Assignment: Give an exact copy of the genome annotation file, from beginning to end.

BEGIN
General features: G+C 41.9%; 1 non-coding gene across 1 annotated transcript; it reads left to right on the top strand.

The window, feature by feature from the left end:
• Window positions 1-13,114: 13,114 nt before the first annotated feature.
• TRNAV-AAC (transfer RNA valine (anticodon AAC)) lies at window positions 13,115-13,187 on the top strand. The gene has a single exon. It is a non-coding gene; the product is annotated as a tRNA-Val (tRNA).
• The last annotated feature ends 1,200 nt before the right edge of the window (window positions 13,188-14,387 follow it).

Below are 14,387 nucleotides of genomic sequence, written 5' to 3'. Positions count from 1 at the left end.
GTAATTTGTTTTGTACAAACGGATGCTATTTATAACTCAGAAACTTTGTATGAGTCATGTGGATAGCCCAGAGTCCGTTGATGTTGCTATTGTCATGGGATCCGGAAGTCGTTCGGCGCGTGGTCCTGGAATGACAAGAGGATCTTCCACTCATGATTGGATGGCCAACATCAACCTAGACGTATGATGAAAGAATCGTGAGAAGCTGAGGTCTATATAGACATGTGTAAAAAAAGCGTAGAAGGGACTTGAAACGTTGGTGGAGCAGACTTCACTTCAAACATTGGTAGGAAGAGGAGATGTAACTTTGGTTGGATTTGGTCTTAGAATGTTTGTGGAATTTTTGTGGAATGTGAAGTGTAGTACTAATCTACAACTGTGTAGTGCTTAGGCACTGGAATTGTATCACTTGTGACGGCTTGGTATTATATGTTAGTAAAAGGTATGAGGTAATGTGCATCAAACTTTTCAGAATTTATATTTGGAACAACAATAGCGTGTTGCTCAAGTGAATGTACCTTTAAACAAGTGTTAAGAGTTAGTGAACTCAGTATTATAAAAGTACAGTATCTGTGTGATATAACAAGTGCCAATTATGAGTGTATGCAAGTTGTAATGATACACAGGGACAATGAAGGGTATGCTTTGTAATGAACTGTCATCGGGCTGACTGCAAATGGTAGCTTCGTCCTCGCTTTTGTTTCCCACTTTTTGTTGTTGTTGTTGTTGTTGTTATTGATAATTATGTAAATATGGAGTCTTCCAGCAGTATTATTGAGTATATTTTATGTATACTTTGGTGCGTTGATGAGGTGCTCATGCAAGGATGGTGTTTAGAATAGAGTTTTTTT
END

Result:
General features: G+C 41.9%; 1 non-coding gene across 1 annotated transcript; it reads left to right on the top strand.

The window, feature by feature from the left end:
• Window positions 1-13,114: 13,114 nt before the first annotated feature.
• TRNAV-AAC (transfer RNA valine (anticodon AAC)) lies at window positions 13,115-13,187 on the top strand. The gene has a single exon. It is a non-coding gene; the product is annotated as a tRNA-Val (tRNA).
• The last annotated feature ends 1,200 nt before the right edge of the window (window positions 13,188-14,387 follow it).

Below are 14,387 nucleotides of genomic sequence, written 5' to 3'. Positions count from 1 at the left end.
GTAATTTGTTTTGTACAAACGGATGCTATTTATAACTCAGAAACTTTGTATGAGTCATGTGGATAGCCCAGAGTCCGTTGATGTTGCTATTGTCATGGGATCCGGAAGTCGTTCGGCGCGTGGTCCTGGAATGACAAGAGGATCTTCCACTCATGATTGGATGGCCAACATCAACCTAGACGTATGATGAAAGAATCGTGAGAAGCTGAGGTCTATATAGACATGTGTAAAAAAAGCGTAGAAGGGACTTGAAACGTTGGTGGAGCAGACTTCACTTCAAACATTGGTAGGAAGAGGAGATGTAACTTTGGTTGGATTTGGTCTTAGAATGTTTGTGGAATTTTTGTGGAATGTGAAGTGTAGTACTAATCTACAACTGTGTAGTGCTTAGGCACTGGAATTGTATCACTTGTGACGGCTTGGTATTATATGTTAGTAAAAGGTATGAGGTAATGTGCATCAAACTTTTCAGAATTTATATTTGGAACAACAATAGCGTGTTGCTCAAGTGAATGTACCTTTAAACAAGTGTTAAGAGTTAGTGAACTCAGTATTATAAAAGTACAGTATCTGTGTGATATAACAAGTGCCAATTATGAGTGTATGCAAGTTGTAATGATACACAGGGACAATGAAGGGTATGCTTTGTAATGAACTGTCATCGGGCTGACTGCAAATGGTAGCTTCGTCCTCGCTTTTGTTTCCCACTTTTTGTTGTTGTTGTTGTTGTTGTTATTGATAATTATGTAAATATGGAGTCTTCCAGCAGTATTATTGAGTATATTTTATGTATACTTTGGTGCGTTGATGAGGTGCTCATGCAAGGATGGTGTTTAGAATAGAGTTTTTTT